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Alamo Drafthouse Bans Google Glass During Films

Google Developers Event Held In San Francisco
A man wearing Google Glass during the opening keynote at the Google I/O developers conference on May 15, 2013 in San Francisco, Calif. Justin Sullivan / Getty Images

Keep your eyes on the screen. No, the other screen.

The movie theater chain known for its tongue-in-cheek attitude and serious anti-texting policy has added another bullet point to its totally understandable list of “don’t”s: according to Deadline, the Alamo Drafthouse has banned the use of Google Glass in its movie theaters.

Tim League, the company’s CEO, said that he had personally tried Glass but was waiting to make a decision until customers began to bring the wearable device into theaters. And this time, he said, the reason for the policy wasn’t just a matter of keeping theaters dark and quiet. Though cell phones can distract over moviegoers from what’s going on on the screen, Glass can put a little too much focus there. The main concern at hand is that Glass enables recording, which means that any user could tape and pirate a movie.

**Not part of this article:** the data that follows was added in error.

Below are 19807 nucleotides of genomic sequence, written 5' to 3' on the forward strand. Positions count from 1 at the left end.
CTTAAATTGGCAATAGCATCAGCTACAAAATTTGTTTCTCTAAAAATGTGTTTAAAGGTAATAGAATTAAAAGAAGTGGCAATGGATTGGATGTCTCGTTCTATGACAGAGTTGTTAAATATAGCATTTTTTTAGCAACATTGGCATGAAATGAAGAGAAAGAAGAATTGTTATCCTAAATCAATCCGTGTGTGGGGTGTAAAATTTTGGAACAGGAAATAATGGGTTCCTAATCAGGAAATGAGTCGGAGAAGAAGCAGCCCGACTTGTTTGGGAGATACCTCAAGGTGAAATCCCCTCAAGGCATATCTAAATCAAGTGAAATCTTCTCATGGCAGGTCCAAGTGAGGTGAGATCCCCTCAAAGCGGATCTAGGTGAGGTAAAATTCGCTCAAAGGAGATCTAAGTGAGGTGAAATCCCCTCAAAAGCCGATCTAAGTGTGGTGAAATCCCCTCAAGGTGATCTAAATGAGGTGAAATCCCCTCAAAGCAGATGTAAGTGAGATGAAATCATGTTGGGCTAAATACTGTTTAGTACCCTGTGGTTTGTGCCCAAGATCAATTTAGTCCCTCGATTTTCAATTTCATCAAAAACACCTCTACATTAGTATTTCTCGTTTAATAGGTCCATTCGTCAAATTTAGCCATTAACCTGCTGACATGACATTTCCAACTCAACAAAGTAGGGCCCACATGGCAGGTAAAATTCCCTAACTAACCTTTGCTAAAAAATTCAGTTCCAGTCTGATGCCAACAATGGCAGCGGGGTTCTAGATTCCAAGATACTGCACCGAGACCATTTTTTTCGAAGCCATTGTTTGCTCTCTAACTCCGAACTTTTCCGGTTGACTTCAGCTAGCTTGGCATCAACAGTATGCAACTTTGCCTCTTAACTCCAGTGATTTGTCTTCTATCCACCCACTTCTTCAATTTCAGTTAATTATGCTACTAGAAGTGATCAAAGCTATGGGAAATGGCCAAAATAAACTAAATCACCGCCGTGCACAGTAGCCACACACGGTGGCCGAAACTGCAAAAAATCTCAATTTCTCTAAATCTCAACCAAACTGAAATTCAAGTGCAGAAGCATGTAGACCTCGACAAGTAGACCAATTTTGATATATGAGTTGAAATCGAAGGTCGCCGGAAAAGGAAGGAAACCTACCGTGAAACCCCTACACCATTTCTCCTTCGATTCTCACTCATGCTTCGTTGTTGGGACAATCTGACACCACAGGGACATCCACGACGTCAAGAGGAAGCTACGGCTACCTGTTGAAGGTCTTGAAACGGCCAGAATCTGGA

Alamo Drafthouse isn’t the first theater chain to announce a Glass ban, but such prohibitions aren’t always as clear-cut as they may seem.

For one thing, the ban — which will apply to the use of the device “once lights dim for trailers” — will have to be case by case, League told Twitter followers who inquired about what would happen if a Glass user needed the prescription lenses in the device to see the screen:

And then there’s the matter of what such a ban can actually accomplish. As Forbes pointed out last year when Glass bans were first making news, the problematic functions in question are all things that can already be done by devices that many of us carry all the time. Glass does add a layer of deniability — you might be wearing it to see, you might be recording, nobody knows — but anyone concerned about others recording things in public, from embarrassing moments to Hollywood movies, has more to worry about than just Glass. And once Google has put the camera in on users’ heads, other tech companies are sure to follow, meaning that banning one specific device will get even more futile.

But, in the mean time, maybe movie theaters will find a way around those semantic concerns. Just last week, WIRED reported on the existence of a new solution to the problem: a device that detects the presence of Glass and remotely shuts off its access to wi-fi networks.

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